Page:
March 1, 2006

How Google can better live up to its share price

The NYT reports:

"Google's share price tumbled more than 7 percent yesterday after the chief financial officer told investors that the company saw few further advances in a technology that had allowed a substantial increase in its advertising revenue."

C'mon, these ads are the best that Google can do? I don't know what ads you'll be seeing in the column to the right of this when you are reading this, but I'm sure half of them will be an insult to your intelligence.

Google apparently sells ads by keyword, not by demographics o visitors or past experience of what sells on this site. For my individual articles, where most readers come via Google searches, that works fine. For instance, my magnum opus essay on golf course architecture always has, sensibly enough, advertising for golf course real estate developments.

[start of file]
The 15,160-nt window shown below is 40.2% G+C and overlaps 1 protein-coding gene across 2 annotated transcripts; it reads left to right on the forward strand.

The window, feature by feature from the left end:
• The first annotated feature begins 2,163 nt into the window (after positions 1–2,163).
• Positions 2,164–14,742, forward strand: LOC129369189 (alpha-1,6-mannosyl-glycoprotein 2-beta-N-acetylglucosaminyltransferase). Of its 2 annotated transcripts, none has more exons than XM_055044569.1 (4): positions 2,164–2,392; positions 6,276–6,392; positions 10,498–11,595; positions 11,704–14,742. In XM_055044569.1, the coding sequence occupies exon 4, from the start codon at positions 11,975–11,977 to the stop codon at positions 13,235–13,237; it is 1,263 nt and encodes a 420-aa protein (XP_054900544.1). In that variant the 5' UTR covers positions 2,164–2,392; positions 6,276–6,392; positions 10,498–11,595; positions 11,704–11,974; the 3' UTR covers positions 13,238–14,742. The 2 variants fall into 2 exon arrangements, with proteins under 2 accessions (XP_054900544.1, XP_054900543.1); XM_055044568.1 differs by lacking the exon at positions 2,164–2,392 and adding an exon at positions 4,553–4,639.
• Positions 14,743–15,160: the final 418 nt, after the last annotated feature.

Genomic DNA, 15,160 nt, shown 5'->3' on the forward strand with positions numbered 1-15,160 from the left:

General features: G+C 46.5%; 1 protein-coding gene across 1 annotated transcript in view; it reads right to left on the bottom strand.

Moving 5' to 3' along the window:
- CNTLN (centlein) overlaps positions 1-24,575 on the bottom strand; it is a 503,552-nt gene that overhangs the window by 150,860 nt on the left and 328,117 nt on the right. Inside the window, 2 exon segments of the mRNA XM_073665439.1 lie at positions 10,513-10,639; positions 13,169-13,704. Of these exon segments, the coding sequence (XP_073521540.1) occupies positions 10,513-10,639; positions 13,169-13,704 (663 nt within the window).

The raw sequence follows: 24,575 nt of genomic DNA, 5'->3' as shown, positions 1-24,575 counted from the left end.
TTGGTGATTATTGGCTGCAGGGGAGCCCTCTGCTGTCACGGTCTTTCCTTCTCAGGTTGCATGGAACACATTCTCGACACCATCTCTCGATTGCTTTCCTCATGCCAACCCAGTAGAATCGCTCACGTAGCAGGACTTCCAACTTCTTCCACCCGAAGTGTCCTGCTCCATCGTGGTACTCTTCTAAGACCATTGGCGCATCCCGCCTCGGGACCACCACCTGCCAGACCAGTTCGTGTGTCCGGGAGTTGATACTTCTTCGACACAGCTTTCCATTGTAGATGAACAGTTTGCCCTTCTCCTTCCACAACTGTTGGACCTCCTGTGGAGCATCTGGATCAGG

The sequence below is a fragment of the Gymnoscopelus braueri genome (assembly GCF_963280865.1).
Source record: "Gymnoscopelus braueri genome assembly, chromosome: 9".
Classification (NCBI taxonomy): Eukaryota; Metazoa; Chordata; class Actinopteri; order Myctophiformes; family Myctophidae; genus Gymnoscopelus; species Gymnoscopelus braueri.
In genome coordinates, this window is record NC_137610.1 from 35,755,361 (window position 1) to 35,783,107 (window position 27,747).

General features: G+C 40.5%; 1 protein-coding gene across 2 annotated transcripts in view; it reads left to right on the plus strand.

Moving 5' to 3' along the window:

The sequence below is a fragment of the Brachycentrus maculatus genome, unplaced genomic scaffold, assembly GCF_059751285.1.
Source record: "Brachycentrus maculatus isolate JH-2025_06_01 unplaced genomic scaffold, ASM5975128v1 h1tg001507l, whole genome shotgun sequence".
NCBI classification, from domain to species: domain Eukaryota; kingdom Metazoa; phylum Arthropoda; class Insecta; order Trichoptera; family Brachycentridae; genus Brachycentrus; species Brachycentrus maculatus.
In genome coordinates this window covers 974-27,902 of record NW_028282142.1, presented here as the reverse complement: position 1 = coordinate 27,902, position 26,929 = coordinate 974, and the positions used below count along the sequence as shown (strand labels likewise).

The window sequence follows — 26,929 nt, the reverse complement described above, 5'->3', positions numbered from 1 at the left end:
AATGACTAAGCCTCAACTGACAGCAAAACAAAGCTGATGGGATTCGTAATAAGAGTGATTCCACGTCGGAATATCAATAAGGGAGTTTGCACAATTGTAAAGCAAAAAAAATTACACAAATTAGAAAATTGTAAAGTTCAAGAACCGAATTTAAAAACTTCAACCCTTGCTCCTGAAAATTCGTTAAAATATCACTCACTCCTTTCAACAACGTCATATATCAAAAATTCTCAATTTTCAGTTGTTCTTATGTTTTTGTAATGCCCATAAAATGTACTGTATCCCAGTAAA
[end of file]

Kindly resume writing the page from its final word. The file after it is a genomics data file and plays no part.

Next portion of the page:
But here on my main page, the ads jerk around ridiculously based on whatever I've blogged about yesterday, as if people will suddenly seek out my website just because I mentioned a keyword in passing. By this point, Google has months of data on what interests visitors to the home page are interested in. Google should be able to increasingly figure out what to advertise to you, but instead, the ads, if anything, seem to be getting dumber.

Compare the Google ads to Amazon's listing of other books bought by buyers of the book you are looking at. For example, on the page for Steven Pinker's The Blank Slate, Amazon's lists three other books by Pinker, Richard Dawkins' The Selfish Gene, and Robert Wright's The Moral Sense. I suspect Amazon sells more product that way than Google sells Envirolet Compost Toilets advertising them on iSteve.

My published articles are archived at -- Steve Sailer

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